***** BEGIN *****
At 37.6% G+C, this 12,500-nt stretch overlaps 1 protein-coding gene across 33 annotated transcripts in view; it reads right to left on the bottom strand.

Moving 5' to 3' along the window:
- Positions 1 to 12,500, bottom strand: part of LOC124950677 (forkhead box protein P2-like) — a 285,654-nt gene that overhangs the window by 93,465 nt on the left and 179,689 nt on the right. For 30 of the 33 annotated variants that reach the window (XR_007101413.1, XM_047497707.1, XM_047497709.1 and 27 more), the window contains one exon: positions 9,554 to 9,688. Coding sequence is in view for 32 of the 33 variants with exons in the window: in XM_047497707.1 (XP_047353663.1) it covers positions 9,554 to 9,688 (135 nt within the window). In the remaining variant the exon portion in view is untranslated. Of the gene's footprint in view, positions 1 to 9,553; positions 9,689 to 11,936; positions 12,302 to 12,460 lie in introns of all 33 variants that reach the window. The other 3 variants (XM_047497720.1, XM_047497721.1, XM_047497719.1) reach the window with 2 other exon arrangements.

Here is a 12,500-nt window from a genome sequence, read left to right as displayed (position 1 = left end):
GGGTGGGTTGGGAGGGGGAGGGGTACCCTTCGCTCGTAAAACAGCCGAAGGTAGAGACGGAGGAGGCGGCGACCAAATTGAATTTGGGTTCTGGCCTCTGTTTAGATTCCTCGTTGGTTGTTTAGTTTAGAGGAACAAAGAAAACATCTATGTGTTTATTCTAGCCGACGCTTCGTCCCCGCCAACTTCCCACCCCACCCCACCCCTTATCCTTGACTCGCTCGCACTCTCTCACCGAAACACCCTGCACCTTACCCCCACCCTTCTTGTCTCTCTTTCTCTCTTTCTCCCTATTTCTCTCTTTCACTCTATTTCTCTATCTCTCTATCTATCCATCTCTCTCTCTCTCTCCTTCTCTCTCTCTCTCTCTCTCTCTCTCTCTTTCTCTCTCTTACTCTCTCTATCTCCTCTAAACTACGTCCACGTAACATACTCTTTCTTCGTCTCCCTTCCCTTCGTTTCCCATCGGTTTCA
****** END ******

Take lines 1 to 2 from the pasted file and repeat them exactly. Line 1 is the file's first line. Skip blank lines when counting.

At 37.6% G+C, this 12,500-nt stretch overlaps 1 protein-coding gene across 33 annotated transcripts in view; it reads right to left on the bottom strand.

Moving 5' to 3' along the window: